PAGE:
HONIG v. DOE
Back in 1988, in a case called Honig v. Doe, the U.S. Supreme Court ruled that a school board in California had violated the law when it indefinitely suspended a student for violent and disruptive behavior that was related to his disability. The student was a seventeen-year-old who had difficulty controlling his impulses and anger, and he was eligible for special education as a student with an emotional disturbance.
The case established that a student with a disability cannot be removed by a school district for more than ten school days during a school year for misconduct related to the student's disability.
What is a Manifestation Determination?
A manifestation determination review is held before some
A couple of years later, the Individuals with Disabilities Education Act (IDEA) codified this ruling by the Supreme Court in Honig v. Doe with specific provisions requiring what is called a "manifestation determination" review. Under the IDEA, before a school district may initiate disciplinary proceedings, such as an expulsion hearing, and change a student's school placement by removing them from school a school district must conduct a manifestation review.
IDEA defines 'change of placement'
The IDEA defines a change of placement for disciplinary removals as a removal of more than ten consecutive school days or a series of removals that constitute a pattern because they accumulate to more than ten days in a school year.
Students with disabilities can be suspended and expelled
Students with disabilities are subject to the same suspension rules as nondisabled students, except that suspensions of students with disabilities cannot exceed ten consecutive days without a “manifestation determination.”
This means that students with disabilities may be suspended for up to ten days during a school year without a manifestation determination meeting being held. The school district must inform the parent in writing of suspension.
The purpose of a manifestation determination meeting
The purpose of a manifestation determination is to determine whether a student with a disability may be expelled or have their placement changed due to their misconduct.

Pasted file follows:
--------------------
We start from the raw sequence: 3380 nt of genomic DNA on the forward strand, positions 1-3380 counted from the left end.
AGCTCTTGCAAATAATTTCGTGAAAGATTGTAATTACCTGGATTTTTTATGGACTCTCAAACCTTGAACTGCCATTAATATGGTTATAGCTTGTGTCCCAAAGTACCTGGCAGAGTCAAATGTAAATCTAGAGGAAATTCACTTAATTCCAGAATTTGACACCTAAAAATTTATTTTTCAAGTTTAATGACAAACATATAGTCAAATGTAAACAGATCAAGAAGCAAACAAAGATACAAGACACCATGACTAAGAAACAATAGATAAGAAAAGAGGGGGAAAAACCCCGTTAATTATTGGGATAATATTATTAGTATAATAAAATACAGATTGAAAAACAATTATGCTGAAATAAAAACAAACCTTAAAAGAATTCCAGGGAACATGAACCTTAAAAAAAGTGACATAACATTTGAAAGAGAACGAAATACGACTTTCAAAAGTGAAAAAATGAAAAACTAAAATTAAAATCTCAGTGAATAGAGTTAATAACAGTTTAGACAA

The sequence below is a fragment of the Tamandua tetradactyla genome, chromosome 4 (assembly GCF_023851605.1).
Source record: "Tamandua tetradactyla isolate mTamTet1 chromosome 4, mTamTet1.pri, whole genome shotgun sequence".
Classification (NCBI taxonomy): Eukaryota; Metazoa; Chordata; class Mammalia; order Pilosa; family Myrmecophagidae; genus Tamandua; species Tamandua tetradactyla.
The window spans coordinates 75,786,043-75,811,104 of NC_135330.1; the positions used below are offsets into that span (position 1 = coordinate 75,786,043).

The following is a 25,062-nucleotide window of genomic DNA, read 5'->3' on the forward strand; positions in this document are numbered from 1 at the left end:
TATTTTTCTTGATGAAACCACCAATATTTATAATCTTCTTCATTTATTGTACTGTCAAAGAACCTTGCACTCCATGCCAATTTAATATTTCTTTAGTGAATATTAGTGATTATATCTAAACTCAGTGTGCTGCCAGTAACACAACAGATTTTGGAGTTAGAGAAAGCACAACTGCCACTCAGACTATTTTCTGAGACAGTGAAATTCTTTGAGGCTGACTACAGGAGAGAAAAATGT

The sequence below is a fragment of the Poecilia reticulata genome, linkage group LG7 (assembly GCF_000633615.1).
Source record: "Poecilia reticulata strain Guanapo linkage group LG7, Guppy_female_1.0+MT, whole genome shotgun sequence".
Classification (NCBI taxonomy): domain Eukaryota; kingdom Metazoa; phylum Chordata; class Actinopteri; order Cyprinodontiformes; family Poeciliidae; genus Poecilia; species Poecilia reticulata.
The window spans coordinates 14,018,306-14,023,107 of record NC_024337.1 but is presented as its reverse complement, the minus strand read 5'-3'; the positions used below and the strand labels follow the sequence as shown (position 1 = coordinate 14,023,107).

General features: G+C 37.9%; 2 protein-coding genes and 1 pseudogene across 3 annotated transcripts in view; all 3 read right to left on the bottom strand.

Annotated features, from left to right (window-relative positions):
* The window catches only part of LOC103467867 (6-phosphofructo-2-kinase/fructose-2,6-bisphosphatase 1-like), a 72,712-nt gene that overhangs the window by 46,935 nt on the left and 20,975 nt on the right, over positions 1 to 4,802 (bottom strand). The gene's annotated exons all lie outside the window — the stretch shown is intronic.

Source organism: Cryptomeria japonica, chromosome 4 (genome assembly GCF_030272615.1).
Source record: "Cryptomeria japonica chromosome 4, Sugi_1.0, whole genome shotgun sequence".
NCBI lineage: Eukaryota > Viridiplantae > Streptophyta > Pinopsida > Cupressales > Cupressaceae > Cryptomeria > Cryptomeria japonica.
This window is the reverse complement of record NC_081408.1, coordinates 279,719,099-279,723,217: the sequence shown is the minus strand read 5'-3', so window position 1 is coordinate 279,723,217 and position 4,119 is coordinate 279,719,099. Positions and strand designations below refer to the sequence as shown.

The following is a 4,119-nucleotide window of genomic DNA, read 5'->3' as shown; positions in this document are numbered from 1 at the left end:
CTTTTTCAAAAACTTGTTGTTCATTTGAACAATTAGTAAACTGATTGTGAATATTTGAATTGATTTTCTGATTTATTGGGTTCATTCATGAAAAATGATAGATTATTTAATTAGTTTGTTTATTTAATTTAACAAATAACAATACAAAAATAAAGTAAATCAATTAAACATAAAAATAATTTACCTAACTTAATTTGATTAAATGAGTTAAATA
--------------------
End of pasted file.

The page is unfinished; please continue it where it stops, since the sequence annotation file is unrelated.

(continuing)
What happens during a manifestation determination meeting?
A manifestation determination meeting is to be held within ten days of the school district's decision to expel the student or change their placement.
During the manifestation determination meeting, the IEP team will review all relevant information in the student's files. And the team will answer two questions:
1. was the student's behavior caused by, or did it have “a direct and substantial relationship” to, the student's disability;
2. was the student's behavior the direct result of the district's failure to implement the IEP?
If the answer to either question is "yes" the student cannot be expelled. And a change of placement requires the parent's consent or an order from an administrative law judge. Unless the offense is serious, the student must return to their original placement. If the offense is serious, the school district may change the student's placement for up to forty-five days.
The school must conduct a behavioral assessment or modify their existing behavior plan.
If the answer to both questions is "no" the child may be referred for expulsion.
A parent may challenge a school district's manifestation determination recommendation
If the parent disagrees with the IEP team's recommendation, the parent may file for due process with the Office of Administrative Hearings to dispute the team's manifestation determination recommendation.
Call Education Attorney Molly Watson if you need to challenge the IEP team's manifestation determination of your child: 530-273-2740.